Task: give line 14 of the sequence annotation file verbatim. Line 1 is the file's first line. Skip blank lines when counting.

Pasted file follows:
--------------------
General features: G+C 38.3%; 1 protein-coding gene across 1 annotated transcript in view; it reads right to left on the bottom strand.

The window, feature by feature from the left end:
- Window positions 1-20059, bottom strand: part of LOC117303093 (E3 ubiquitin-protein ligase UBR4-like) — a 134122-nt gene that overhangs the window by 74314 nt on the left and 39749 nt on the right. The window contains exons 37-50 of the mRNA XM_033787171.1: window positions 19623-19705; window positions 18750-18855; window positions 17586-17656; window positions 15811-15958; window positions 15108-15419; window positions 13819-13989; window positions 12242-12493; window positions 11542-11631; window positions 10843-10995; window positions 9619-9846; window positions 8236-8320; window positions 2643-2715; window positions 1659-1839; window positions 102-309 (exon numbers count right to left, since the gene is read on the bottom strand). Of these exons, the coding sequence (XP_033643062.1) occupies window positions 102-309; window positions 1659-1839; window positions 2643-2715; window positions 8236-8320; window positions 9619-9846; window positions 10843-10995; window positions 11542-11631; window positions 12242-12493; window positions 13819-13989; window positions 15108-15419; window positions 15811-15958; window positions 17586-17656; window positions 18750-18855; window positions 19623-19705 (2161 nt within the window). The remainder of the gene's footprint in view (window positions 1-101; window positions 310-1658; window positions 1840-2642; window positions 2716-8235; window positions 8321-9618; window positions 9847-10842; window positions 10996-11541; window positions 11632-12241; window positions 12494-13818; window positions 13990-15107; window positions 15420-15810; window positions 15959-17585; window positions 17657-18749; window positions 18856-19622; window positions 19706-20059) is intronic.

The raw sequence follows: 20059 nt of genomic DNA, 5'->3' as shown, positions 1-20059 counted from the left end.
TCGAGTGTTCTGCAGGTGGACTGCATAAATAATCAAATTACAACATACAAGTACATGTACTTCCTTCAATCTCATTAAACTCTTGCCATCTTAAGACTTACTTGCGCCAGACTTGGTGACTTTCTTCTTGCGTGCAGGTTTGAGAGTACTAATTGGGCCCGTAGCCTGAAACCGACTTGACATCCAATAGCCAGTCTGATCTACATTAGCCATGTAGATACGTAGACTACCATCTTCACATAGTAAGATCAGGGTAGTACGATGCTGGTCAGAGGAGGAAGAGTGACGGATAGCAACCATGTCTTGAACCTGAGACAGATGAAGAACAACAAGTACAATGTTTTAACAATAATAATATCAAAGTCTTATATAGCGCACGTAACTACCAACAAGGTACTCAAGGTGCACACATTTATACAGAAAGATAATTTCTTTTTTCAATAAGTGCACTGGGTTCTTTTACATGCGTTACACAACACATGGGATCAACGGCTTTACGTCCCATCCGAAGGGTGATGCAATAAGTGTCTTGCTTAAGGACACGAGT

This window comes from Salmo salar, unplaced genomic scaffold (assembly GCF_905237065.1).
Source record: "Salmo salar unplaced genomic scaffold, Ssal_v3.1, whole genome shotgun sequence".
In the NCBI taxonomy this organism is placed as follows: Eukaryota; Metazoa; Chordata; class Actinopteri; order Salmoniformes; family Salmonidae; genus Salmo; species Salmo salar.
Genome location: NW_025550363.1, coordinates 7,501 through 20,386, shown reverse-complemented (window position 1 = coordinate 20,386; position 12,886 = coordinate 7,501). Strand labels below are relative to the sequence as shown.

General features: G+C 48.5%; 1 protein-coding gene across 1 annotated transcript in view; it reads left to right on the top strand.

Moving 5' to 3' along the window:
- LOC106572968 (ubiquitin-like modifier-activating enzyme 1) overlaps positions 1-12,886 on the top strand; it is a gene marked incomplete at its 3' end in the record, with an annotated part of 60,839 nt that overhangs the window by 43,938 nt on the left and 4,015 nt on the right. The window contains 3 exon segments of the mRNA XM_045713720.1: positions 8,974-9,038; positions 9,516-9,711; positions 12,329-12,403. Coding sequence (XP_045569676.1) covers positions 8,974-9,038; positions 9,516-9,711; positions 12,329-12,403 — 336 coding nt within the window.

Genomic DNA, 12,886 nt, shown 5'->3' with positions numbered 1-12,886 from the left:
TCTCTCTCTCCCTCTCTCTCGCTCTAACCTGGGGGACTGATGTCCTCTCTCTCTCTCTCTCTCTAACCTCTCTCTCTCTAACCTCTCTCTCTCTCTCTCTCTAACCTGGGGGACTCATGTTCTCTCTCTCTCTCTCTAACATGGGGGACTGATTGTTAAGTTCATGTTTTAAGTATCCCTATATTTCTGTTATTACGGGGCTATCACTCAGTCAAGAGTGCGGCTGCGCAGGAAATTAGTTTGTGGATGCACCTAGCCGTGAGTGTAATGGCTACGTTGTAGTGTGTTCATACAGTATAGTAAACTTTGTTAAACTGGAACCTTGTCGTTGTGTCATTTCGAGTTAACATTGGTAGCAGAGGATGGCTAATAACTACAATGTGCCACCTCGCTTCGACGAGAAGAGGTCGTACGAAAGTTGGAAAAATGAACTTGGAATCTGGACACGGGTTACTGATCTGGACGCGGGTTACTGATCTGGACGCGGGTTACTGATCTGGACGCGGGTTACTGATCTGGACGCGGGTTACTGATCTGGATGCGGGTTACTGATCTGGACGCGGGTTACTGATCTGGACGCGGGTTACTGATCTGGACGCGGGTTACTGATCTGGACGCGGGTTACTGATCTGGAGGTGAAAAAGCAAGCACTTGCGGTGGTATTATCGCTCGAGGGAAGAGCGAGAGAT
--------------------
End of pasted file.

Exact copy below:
TCTCTCTCTCCCTCTCTCTCGCTCTAACCTGGGGGACTGATGTCCTCTCTCTCTCTCTCTCTCTAACCTCTCTCTCTCTAACCTCTCTCTCTCTCTCTCTCTAACCTGGGGGACTCATGTTCTCTCTCTCTCTCTCTAACATGGGGGACTGATTGTTAAGTTCATGTTTTAAGTATCCCTATATTTCTGTTATTACGGGGCTATCACTCAGTCAAGAGTGCGGCTGCGCAGGAAATTAGTTTGTGGATGCACCTAGCCGTGAGTGTAATGGCTACGTTGTAGTGTGTTCATACAGTATAGTAAACTTTGTTAAACTGGAACCTTGTCGTTGTGTCATTTCGAGTTAACATTGGTAGCAGAGGATGGCTAATAACTACAATGTGCCACCTCGCTTCGACGAGAAGAGGTCGTACGAAAGTTGGAAAAATGAACTTGGAATCTGGACACGGGTTACTGATCTGGACGCGGGTTACTGATCTGGACGCGGGTTACTGATCTGGACGCGGGTTACTGATCTGGACGCGGGTTACTGATCTGGATGCGGGTTACTGATCTGGACGCGGGTTACTGATCTGGACGCGGGTTACTGATCTGGACGCGGGTTACTGATCTGGACGCGGGTTACTGATCTGGAGGTGAAAAAGCAAGCACTTGCGGTGGTATTATCGCTCGAGGGAAGAGCGAGAGAT